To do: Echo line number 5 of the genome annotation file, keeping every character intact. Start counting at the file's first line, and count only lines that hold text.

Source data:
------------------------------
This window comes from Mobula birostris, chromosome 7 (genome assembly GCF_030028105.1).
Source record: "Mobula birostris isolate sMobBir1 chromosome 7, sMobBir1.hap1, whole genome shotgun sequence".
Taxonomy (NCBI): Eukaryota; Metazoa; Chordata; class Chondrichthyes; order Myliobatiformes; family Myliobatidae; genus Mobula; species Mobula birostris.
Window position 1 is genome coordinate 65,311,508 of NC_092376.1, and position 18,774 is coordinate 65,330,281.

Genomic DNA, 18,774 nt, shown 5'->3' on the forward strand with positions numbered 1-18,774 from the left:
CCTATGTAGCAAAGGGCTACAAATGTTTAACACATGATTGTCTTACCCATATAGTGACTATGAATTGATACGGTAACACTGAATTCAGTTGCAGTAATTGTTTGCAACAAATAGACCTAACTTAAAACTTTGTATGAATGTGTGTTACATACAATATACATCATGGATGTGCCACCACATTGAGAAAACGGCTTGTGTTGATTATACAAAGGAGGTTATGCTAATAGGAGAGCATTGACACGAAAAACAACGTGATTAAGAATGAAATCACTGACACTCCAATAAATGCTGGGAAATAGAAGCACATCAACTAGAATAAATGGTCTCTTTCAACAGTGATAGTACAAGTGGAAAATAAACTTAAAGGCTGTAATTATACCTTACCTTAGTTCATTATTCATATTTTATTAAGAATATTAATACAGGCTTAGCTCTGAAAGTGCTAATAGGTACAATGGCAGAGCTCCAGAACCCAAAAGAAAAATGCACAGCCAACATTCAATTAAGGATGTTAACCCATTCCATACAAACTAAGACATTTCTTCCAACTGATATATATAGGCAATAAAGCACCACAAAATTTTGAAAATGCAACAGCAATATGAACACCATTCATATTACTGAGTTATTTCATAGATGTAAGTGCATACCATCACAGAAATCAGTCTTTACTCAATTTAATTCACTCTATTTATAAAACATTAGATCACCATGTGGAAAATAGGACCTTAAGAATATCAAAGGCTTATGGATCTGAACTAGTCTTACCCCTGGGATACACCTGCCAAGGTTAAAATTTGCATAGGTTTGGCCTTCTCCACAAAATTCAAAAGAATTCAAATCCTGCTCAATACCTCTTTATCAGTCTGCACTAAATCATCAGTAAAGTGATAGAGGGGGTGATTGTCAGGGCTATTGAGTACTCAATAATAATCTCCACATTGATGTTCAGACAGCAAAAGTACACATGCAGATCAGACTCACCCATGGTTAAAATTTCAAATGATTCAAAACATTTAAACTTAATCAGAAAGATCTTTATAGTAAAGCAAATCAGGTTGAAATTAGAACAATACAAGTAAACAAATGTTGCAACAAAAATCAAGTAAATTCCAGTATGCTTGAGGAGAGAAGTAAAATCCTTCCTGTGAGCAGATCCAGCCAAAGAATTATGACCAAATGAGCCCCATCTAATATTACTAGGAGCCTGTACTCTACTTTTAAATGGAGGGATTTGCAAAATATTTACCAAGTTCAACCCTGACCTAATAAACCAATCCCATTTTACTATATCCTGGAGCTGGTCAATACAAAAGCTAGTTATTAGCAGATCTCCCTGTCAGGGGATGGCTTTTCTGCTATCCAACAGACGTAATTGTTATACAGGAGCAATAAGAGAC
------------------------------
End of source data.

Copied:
Genomic DNA, 18,774 nt, shown 5'->3' on the forward strand with positions numbered 1-18,774 from the left: